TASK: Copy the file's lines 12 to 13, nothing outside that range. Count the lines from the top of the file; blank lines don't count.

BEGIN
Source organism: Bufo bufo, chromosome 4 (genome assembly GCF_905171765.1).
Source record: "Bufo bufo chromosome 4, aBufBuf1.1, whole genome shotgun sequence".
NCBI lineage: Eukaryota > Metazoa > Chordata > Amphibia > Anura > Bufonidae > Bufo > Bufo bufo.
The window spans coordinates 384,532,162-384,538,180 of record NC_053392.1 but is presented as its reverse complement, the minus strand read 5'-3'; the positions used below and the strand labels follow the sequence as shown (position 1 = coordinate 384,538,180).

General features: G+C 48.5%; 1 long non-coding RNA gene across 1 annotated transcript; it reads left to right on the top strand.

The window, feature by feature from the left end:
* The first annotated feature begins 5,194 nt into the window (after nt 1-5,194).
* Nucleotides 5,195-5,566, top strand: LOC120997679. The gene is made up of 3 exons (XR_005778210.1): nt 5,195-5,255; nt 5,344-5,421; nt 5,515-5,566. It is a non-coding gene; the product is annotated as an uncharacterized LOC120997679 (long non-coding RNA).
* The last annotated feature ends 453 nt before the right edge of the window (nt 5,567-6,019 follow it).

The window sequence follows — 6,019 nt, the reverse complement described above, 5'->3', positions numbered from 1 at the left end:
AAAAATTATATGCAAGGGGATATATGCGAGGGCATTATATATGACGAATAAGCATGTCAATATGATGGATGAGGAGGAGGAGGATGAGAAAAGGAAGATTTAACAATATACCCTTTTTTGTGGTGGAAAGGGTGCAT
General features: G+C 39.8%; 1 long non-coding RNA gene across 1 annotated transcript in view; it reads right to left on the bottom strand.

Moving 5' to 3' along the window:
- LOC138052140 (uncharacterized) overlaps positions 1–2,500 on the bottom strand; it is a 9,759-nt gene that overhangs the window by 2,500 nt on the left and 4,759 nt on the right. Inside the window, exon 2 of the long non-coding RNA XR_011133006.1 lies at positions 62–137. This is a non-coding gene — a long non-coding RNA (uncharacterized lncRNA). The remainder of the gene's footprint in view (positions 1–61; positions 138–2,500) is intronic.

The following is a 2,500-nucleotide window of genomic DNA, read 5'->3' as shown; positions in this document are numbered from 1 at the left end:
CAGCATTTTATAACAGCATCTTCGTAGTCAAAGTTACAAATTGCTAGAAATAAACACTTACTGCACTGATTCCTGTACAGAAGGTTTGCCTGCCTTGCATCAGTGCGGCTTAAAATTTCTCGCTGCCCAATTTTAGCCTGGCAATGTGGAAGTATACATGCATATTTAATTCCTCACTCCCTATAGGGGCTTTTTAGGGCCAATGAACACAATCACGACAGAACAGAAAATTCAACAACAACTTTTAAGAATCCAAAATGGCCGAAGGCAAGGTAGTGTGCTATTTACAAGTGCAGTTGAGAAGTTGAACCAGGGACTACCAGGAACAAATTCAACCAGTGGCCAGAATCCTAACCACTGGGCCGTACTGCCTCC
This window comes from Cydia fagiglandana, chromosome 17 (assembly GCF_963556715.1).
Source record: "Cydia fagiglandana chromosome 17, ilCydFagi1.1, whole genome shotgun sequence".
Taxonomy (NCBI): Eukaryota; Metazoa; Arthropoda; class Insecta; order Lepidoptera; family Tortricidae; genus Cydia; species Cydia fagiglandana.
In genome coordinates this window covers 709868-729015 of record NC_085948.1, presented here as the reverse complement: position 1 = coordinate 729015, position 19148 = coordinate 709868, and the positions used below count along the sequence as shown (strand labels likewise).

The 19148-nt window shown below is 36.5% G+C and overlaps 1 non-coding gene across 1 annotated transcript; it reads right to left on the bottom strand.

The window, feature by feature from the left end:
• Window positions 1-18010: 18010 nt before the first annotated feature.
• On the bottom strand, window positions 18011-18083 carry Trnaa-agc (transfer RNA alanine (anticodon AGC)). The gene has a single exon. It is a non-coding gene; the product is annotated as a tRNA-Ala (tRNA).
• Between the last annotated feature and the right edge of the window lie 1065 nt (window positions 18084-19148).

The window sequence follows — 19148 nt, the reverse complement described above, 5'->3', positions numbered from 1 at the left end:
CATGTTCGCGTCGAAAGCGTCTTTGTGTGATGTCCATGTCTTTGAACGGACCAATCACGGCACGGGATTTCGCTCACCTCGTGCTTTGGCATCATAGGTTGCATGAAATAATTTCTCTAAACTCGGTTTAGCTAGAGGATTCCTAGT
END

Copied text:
General features: G+C 39.8%; 1 long non-coding RNA gene across 1 annotated transcript in view; it reads right to left on the bottom strand.

Moving 5' to 3' along the window: